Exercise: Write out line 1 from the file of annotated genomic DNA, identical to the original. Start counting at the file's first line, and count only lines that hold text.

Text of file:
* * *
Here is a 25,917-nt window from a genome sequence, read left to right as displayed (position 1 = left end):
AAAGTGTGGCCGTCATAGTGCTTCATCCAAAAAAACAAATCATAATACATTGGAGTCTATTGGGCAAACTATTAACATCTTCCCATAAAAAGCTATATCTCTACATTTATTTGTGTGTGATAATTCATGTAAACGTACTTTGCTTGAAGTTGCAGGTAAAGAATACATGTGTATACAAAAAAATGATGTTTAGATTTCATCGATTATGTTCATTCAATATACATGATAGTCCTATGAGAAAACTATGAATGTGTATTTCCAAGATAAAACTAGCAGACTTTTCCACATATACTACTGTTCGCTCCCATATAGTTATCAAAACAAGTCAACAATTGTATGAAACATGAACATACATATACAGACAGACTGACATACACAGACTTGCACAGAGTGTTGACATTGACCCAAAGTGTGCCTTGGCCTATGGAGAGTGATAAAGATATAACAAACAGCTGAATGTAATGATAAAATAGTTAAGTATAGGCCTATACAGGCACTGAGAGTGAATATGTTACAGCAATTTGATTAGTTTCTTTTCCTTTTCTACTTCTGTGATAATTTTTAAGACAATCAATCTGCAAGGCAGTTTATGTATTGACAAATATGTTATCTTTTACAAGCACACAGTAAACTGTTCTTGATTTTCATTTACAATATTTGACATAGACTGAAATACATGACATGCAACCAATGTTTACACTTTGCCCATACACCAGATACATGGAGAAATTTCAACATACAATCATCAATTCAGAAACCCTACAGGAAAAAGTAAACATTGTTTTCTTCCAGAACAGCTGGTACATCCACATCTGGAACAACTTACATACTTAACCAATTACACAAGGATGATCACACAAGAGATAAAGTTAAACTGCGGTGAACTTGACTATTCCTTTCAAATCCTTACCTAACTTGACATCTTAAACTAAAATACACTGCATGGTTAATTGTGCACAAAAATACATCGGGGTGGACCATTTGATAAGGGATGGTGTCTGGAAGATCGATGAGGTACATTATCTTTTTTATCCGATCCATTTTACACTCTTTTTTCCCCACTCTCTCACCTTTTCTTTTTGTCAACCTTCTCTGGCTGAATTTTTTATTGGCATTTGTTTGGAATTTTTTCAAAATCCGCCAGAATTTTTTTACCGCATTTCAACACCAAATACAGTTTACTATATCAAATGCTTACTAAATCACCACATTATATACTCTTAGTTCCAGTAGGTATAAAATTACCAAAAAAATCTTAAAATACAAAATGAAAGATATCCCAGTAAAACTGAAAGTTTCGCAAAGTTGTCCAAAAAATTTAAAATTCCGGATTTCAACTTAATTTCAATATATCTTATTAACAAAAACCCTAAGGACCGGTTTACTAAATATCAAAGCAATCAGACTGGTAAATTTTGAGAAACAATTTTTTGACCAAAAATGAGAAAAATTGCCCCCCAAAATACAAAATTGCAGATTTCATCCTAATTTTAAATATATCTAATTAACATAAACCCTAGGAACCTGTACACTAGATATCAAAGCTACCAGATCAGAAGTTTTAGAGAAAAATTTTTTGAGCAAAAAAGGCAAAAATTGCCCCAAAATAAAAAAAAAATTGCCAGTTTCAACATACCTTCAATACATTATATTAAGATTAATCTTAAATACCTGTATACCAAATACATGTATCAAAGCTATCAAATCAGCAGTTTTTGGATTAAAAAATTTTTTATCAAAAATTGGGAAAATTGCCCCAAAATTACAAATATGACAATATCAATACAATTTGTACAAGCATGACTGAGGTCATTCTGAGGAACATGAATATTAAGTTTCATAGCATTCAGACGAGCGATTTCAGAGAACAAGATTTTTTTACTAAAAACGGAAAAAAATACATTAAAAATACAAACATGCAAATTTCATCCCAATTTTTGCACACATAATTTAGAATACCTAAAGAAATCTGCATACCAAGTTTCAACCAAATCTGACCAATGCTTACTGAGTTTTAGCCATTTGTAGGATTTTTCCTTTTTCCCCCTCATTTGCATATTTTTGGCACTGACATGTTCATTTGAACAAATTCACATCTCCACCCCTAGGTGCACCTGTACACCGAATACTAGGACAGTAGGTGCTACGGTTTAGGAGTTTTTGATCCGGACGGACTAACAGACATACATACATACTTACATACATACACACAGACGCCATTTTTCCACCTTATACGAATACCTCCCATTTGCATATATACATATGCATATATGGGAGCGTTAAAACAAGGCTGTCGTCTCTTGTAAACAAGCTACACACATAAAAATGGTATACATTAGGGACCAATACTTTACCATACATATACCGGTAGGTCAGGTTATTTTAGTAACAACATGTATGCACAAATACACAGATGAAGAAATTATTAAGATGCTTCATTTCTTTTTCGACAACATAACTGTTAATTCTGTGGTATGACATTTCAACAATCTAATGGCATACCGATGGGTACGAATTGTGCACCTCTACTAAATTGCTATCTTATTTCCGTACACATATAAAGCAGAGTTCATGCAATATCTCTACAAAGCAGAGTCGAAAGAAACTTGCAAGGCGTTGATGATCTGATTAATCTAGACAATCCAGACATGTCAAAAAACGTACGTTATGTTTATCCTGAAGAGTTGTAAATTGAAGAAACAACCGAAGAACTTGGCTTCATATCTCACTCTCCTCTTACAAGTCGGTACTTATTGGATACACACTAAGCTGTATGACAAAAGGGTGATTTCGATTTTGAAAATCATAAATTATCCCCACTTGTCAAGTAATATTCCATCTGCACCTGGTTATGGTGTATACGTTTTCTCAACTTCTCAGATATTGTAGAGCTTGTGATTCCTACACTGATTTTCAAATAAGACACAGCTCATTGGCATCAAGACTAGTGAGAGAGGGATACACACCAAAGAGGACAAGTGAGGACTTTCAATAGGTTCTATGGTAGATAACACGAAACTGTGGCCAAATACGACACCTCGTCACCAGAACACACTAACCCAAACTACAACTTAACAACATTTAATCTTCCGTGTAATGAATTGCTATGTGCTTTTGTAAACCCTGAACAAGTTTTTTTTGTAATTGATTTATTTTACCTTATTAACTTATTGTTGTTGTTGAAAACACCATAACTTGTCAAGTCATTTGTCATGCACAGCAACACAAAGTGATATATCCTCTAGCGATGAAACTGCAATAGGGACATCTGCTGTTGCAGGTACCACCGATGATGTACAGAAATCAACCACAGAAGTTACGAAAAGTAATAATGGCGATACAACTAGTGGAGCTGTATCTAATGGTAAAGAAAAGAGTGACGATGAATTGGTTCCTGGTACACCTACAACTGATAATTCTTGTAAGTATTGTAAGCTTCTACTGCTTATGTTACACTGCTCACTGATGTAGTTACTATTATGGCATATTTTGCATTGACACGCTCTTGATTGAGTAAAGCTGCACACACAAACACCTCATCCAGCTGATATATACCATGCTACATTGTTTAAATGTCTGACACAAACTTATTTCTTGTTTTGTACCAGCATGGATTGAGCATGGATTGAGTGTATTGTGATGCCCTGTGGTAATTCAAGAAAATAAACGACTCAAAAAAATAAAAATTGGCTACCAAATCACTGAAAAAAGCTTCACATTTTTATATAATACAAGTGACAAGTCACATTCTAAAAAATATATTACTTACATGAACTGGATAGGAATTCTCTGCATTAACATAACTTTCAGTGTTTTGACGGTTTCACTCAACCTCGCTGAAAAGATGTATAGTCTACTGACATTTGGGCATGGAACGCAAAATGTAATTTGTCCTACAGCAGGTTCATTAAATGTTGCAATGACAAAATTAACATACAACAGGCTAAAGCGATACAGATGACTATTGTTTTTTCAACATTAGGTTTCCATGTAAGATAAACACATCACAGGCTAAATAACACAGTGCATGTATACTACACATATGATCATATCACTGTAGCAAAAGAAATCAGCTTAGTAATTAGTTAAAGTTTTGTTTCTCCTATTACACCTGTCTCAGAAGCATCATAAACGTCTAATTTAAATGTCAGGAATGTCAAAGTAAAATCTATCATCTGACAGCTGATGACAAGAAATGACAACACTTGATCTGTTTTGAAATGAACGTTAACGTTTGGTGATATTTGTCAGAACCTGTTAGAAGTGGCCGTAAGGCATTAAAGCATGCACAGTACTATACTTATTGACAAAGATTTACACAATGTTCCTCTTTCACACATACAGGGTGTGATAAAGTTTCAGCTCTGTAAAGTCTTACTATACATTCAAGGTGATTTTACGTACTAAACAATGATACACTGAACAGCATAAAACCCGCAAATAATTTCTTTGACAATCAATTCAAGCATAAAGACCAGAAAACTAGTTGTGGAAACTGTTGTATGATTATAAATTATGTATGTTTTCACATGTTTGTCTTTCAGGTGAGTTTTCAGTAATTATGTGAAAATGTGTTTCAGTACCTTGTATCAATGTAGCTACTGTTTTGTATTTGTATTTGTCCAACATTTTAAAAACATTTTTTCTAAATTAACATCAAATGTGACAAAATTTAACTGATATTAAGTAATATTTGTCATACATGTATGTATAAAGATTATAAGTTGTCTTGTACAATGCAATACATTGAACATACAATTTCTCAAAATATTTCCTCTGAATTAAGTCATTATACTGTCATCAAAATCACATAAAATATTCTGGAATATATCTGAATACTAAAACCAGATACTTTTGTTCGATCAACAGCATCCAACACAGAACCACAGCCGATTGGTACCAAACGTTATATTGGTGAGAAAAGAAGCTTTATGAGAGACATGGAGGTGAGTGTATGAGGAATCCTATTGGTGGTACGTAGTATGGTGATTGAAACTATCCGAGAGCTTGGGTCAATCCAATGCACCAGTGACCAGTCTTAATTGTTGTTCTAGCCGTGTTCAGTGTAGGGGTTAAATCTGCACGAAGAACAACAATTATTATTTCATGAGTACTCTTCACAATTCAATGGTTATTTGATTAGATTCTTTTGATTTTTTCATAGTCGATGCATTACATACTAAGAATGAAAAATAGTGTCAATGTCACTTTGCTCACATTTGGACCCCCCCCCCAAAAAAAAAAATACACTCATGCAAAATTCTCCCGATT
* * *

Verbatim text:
Here is a 25,917-nt window from a genome sequence, read left to right as displayed (position 1 = left end):